McCain, Obama healthcare plans at a glance
Stephan Savoia / Sara D. Davis / AP
John McCain would turn to the free market to improve healthcare.
He’d provide tax credits of $2,500 per individual and $5,000 per family to help them buy insurance. He’d pay for it by taxing as income the healthcare benefits that people currently receive from their employers.
He’d also spur deregulation by allowing individuals to buy healthcare insurance in different states, believing that would increase competition and lower costs. For people with preexisting health conditions who can’t get private insurance, Mr. McCain would expand the current state-run high risk pools that offer insurance as a last resort. But he sets no limits on how much insurance companies in the pool can charge.
Critics contend the proposal would undermine consumer protections, prompt thousands of businesses to stop providing coverage, and reduce the number of uninsured by only a small fraction. They also note that without mandating insurance companies to cover people with preexisting conditions, those companies will continue to cater to the young and healthy. That would leave one of the key problems in the nation’s healthcare system – the uninsured – unaddressed.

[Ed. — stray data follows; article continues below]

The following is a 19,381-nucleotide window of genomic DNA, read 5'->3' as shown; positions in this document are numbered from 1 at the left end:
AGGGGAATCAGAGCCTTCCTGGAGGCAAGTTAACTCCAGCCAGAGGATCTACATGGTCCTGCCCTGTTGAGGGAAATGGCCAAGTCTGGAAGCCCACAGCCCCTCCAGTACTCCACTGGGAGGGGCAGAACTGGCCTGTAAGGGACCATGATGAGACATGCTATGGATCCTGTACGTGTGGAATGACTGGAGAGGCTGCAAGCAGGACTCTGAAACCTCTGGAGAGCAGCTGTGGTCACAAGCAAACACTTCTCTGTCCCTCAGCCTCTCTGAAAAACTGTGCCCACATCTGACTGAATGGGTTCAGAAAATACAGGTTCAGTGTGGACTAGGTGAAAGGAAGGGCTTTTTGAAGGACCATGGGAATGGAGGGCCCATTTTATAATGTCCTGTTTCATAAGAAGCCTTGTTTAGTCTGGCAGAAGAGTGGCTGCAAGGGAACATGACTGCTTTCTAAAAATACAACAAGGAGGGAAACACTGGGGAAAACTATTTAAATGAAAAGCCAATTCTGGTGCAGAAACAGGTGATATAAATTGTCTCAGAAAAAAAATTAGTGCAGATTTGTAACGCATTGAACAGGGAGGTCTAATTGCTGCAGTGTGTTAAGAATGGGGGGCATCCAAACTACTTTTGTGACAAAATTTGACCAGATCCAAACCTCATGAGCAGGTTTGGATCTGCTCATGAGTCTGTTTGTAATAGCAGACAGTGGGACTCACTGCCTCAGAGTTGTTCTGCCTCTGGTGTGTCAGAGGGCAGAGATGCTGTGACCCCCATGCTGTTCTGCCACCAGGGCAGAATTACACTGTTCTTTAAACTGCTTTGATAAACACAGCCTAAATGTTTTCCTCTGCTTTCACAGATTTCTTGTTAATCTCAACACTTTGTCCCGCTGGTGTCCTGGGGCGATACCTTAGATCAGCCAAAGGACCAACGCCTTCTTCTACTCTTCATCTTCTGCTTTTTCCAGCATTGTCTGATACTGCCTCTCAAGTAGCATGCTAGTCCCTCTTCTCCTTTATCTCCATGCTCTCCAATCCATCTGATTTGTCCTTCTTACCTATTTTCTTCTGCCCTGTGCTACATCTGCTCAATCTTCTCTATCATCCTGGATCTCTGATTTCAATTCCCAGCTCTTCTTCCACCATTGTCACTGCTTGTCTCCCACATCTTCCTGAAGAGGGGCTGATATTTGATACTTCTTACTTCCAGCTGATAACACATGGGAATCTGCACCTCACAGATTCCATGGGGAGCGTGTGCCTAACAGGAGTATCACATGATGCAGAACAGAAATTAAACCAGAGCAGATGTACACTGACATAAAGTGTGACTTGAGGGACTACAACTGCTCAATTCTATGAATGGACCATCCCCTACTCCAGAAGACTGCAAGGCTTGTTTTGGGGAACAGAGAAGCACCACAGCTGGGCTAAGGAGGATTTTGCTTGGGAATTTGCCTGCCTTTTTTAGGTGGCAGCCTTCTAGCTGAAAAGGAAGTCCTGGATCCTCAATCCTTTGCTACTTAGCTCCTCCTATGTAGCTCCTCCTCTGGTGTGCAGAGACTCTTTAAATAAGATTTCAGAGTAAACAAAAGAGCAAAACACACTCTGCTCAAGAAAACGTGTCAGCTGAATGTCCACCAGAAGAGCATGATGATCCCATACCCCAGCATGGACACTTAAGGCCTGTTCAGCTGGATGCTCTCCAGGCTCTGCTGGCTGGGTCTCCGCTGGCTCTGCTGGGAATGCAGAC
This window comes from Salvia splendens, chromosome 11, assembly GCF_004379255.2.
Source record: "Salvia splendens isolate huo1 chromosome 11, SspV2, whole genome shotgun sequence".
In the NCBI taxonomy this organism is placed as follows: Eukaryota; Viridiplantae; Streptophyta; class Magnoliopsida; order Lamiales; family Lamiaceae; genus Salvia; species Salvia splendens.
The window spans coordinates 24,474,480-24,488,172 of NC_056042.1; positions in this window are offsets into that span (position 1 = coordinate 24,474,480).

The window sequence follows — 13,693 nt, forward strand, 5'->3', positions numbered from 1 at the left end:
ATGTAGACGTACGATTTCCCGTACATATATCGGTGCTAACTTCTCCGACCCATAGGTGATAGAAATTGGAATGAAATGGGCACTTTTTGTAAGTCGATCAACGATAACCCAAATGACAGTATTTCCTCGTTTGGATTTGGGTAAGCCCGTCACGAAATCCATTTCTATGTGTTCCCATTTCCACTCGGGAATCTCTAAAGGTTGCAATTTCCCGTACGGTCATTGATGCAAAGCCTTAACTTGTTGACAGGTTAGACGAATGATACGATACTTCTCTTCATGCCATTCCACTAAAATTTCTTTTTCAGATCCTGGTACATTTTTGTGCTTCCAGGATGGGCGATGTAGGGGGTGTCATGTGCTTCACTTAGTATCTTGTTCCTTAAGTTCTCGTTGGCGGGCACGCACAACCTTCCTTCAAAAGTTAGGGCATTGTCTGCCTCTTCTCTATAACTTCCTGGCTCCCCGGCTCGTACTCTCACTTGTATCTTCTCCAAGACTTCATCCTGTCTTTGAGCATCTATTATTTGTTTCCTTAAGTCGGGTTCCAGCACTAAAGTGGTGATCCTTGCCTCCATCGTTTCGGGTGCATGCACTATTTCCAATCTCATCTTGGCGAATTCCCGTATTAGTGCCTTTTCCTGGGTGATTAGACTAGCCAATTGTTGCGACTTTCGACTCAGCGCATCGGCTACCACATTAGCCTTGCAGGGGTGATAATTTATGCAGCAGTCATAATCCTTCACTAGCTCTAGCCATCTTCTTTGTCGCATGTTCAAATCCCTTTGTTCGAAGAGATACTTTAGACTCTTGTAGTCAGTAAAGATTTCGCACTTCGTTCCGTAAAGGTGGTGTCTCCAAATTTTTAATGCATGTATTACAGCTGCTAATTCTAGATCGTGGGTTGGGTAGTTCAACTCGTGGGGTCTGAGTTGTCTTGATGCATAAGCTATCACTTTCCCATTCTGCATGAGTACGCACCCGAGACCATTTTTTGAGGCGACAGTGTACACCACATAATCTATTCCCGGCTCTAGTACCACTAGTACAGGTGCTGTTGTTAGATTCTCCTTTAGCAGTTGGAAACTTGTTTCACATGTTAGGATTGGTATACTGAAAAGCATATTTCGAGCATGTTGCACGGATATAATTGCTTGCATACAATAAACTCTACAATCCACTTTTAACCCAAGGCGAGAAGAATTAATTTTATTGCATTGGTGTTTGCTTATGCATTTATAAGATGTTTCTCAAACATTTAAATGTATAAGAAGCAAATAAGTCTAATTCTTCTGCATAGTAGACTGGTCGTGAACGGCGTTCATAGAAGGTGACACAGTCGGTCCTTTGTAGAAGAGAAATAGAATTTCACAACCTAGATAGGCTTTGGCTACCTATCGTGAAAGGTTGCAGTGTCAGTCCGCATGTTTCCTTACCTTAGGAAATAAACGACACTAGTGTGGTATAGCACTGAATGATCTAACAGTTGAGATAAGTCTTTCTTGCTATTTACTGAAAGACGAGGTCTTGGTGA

Barack Obama would take a very different approach.
He’d build on the current private/public system. He’d expand Medicaid and the State Children’s Health Insurance Program (SCHIP) and set up a National Health Insurance Exchange that would include a range of approved private plans. Small businesses and individuals without coverage could buy into it, and he’d require all participating plans to offer “reasonable” rates. He’d require that insurance companies cover individuals, regardless of their preexisting conditions. He’d also mandate that all children be covered, either by their parents’ private plans or the expanded SCHIP. For families that couldn’t afford it, he’d provide subsidies. Obama would also mandate that all large businesses provide health insurance or pay into a fund that would be used to subsidize individuals who have to buy insurance on their own.
Some critics contend that the Obama plan calls for too much government regulation of the health insurance industry. Others argue that it still doesn’t do enough: It should mandate coverage for all Americans and not just children, they say. One analysis found that it would end up covering only half of the uninsured. Another criticism is that the Obama campaign has not yet defined how big a “big business” must be before it is required to cover its employees.